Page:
By Anthony McDaniel, M.D.
Ethanol in alcoholic beverages has been consumed by humans since prehistoric times for a variety of hygienic, dietary, medicinal, religious, and recreational reasons. The consumption of large doses of ethanol causes drunkenness (intoxication), which may lead to a hangover as its effects wear off. Depending upon the dose and the regularity of its consumption, ethanol can cause acute respiratory failure or death. Because ethanol impairs judgment in humans, it can be a catalyst for reckless or irresponsible behavior. The LD50 of ethanol in rats is 10.3 g/kg.
Other alcohols are substantially more poisonous than ethanol, partly because they take much longer to be metabolized and partly because their metabolism produces substances that are even more toxic. Methanol (wood alcohol), for instance, is oxidized to formaldehyde and then to the poisonous formic acid in the liver by alcohol dehydrogenase and formaldehyde dehydrogenase enzymes respectively; accumulation of formic acid can lead to blindness or death. Similarly poisoning due to other alcohols such as ethylene glycol or diethylene glycol are due to their metabolites, which are also produced by alcohol dehydrogenase. An effective treatment to prevent toxicity after methanol or ethylene glycol ingestion is to administer ethanol. Alcohol dehydrogenase has a higher affinity for ethanol, thus preventing methanol from binding and acting as a substrate. Any remaining methanol will then have time to be excreted through the kidneys. Methanol itself, while poisonous, has a much weaker sedative effect than ethanol. Some longer-chain alcohols such as n-propanol, isopropanol, n-butanol, t-butanol and 2-methyl-2-butanol do however have stronger sedative effects, but also have higher toxicity than ethanol. These longer chain alcohols are found as contaminants in some alcoholic beverages and are known as fusel alcohols, and are reputed to cause severe hangovers although it is unclear if the fusel alcohols are actually responsible. Many longer chain alcohols are used in industry as solvents and are occasionally abused by alcoholics, leading to a range of adverse health effects.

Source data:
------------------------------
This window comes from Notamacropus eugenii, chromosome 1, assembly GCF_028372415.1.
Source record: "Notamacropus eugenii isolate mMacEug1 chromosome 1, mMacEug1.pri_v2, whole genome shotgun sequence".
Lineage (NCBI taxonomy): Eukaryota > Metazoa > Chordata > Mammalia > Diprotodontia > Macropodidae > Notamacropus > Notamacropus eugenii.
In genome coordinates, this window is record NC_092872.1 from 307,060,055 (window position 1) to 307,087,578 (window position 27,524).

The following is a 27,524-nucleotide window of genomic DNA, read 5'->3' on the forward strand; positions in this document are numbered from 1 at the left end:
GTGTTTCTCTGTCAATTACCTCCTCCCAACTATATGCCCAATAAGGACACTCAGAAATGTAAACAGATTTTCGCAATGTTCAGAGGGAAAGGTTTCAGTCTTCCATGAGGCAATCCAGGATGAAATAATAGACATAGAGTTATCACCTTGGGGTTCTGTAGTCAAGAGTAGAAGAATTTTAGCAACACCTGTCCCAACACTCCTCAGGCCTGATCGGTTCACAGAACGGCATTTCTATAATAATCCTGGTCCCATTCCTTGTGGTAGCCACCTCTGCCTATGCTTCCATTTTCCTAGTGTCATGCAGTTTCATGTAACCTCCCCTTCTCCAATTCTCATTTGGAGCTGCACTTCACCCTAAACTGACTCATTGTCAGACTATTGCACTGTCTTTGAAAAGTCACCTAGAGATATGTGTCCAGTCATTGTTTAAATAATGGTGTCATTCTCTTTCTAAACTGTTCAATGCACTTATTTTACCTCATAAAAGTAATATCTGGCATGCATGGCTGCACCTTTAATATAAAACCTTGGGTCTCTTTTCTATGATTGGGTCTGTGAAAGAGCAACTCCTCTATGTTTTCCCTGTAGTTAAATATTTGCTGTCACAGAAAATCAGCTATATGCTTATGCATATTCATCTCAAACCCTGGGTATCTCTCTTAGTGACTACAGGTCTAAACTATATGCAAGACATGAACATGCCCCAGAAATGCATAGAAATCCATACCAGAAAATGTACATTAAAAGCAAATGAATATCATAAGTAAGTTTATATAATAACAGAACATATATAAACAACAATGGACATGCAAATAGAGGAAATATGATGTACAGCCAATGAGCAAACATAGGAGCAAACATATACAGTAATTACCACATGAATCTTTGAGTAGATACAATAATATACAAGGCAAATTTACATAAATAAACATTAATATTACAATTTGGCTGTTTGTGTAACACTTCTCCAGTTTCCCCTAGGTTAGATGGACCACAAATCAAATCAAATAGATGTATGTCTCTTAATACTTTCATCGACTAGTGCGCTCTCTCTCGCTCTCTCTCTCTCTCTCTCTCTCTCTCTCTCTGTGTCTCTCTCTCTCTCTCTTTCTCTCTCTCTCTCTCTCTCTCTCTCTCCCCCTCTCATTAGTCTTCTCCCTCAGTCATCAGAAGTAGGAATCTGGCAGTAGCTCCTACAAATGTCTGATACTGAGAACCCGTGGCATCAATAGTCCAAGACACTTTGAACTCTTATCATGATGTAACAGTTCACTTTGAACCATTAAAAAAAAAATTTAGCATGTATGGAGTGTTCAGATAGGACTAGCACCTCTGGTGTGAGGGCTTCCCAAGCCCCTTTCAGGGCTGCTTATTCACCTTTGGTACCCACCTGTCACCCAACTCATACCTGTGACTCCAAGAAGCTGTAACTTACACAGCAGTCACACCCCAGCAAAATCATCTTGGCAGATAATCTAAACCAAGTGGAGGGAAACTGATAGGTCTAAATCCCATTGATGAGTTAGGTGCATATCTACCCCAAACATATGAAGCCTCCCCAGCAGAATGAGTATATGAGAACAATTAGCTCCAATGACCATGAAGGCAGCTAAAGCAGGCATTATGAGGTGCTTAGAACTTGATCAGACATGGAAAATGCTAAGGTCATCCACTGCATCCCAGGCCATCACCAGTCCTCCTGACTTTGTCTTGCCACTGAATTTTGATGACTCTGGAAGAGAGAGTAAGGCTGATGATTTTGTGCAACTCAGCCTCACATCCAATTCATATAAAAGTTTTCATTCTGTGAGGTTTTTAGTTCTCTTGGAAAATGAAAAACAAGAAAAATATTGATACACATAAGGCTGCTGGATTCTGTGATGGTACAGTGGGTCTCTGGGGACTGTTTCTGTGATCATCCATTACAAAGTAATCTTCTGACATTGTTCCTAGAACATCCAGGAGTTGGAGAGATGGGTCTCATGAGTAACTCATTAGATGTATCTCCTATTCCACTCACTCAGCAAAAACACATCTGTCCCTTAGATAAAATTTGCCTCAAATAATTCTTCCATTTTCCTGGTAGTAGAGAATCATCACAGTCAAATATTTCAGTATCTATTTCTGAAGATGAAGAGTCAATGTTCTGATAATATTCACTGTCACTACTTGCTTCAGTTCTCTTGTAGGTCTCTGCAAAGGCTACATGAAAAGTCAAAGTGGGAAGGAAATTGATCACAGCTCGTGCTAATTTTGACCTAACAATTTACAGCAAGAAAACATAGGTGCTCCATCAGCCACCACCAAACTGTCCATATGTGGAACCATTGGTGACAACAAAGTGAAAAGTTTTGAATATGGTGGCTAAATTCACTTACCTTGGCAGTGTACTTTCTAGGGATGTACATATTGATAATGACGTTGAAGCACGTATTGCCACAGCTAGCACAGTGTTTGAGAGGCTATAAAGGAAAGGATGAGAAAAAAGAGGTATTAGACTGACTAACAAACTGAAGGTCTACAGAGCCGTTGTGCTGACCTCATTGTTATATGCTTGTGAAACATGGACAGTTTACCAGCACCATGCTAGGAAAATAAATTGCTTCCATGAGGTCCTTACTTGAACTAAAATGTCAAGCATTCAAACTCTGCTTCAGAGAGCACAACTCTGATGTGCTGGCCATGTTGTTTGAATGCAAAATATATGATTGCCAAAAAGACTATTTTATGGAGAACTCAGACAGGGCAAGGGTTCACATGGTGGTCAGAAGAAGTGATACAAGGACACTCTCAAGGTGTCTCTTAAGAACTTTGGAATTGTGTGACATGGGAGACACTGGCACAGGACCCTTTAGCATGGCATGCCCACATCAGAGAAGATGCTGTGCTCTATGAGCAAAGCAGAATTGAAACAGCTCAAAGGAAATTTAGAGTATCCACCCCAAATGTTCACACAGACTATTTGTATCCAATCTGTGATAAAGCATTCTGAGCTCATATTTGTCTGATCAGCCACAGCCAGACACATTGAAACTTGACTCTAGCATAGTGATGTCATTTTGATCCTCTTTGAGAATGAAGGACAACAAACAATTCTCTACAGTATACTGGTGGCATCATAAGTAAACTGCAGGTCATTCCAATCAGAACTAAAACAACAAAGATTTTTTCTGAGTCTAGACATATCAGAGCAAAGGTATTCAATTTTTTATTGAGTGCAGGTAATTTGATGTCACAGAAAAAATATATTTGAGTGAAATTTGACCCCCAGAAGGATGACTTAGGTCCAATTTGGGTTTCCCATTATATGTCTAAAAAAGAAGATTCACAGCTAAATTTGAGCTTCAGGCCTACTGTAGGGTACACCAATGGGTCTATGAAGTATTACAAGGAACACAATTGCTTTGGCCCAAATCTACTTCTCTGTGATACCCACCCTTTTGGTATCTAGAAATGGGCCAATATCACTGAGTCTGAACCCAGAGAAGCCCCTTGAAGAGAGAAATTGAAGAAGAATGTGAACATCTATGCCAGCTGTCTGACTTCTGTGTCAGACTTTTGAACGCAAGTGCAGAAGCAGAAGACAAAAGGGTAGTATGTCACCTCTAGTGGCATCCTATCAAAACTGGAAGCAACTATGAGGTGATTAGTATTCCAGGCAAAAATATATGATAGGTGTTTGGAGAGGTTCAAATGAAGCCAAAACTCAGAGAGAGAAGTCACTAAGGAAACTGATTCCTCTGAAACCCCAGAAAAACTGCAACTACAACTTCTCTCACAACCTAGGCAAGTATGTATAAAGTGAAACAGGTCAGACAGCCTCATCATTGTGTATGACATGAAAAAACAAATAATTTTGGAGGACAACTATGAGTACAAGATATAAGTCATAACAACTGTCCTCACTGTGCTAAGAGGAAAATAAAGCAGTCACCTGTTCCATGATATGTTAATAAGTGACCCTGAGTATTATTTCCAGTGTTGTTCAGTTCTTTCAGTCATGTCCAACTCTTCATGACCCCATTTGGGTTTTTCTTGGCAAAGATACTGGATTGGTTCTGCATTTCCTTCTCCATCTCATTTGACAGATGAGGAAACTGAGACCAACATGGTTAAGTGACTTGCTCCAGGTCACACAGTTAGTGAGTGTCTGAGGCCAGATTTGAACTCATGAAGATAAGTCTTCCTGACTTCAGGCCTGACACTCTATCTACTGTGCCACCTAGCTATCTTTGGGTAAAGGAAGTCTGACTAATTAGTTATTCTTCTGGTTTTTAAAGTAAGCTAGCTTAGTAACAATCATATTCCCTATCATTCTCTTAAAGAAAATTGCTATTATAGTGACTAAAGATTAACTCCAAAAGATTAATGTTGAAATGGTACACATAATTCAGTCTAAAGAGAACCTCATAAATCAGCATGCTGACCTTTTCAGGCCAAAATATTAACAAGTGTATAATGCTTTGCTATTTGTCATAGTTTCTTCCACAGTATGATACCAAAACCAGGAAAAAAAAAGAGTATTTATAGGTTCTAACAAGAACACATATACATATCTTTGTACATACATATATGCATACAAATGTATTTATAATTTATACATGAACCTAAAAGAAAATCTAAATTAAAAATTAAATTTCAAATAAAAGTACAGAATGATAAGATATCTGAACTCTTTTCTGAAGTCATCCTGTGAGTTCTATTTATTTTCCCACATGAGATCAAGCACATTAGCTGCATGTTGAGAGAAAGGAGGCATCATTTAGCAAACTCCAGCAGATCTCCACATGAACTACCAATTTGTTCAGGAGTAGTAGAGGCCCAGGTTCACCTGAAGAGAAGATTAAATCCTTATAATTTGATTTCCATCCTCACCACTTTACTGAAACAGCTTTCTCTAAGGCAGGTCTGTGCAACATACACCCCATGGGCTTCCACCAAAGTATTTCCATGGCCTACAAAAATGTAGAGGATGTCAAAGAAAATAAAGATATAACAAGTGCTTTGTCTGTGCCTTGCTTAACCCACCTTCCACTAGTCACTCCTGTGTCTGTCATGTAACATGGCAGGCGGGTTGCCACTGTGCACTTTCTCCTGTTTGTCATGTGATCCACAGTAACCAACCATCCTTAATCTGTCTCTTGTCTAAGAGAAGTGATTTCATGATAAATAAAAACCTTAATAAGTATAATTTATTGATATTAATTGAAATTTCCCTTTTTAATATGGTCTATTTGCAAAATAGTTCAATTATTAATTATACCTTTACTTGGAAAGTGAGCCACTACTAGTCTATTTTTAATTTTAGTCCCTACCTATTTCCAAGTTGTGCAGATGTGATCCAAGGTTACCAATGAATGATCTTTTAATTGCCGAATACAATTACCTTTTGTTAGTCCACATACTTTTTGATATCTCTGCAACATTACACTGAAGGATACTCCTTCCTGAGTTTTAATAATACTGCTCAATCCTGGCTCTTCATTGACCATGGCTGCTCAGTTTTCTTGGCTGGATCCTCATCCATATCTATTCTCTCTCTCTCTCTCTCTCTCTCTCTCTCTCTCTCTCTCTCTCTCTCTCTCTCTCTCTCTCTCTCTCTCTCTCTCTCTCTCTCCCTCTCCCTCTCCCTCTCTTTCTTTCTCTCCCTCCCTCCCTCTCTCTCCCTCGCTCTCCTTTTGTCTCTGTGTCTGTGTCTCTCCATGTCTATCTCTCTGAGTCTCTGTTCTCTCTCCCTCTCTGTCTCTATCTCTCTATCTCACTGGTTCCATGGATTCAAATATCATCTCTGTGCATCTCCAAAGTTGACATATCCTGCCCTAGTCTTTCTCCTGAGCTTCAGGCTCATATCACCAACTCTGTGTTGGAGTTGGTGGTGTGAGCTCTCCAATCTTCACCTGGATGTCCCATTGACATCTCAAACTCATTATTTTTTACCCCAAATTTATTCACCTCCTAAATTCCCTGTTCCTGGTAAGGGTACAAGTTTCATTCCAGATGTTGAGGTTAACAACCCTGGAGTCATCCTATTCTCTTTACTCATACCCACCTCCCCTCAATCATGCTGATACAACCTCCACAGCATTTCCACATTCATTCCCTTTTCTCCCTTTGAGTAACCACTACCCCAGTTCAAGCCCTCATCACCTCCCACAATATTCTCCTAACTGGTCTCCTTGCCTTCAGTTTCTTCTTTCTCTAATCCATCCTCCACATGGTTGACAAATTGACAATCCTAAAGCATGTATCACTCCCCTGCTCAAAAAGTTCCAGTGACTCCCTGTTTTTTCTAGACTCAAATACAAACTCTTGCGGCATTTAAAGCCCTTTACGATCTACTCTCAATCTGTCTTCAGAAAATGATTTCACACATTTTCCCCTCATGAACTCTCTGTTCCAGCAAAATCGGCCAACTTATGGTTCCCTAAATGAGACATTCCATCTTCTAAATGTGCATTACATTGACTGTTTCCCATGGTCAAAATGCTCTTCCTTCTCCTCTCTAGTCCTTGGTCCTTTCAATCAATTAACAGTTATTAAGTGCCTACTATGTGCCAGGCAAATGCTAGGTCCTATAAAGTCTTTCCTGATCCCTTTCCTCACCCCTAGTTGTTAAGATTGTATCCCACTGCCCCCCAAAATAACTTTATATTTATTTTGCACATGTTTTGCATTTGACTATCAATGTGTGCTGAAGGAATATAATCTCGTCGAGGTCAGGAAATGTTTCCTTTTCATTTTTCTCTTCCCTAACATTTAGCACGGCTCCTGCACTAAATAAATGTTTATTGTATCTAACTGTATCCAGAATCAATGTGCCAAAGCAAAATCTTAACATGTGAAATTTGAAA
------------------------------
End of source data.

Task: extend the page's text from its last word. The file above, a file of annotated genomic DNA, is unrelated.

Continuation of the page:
A hangover describes the sum of unpleasant physiological effects following heavy consumption of alcoholic beverages. The most commonly reported characteristics of a hangover include headache, nausea, sensitivity to light and noise, lethargy, dysphoria, diarrhea, and thirst, typically after the intoxicating effects of the alcohol begin to wear off. While a hangover can be experienced at any time, generally speaking a hangover is experienced the morning after a night of heavy drinking. In addition to the physical symptoms, a hangover may also induce psychological symptoms including heightened feelings of depression and anxiety.
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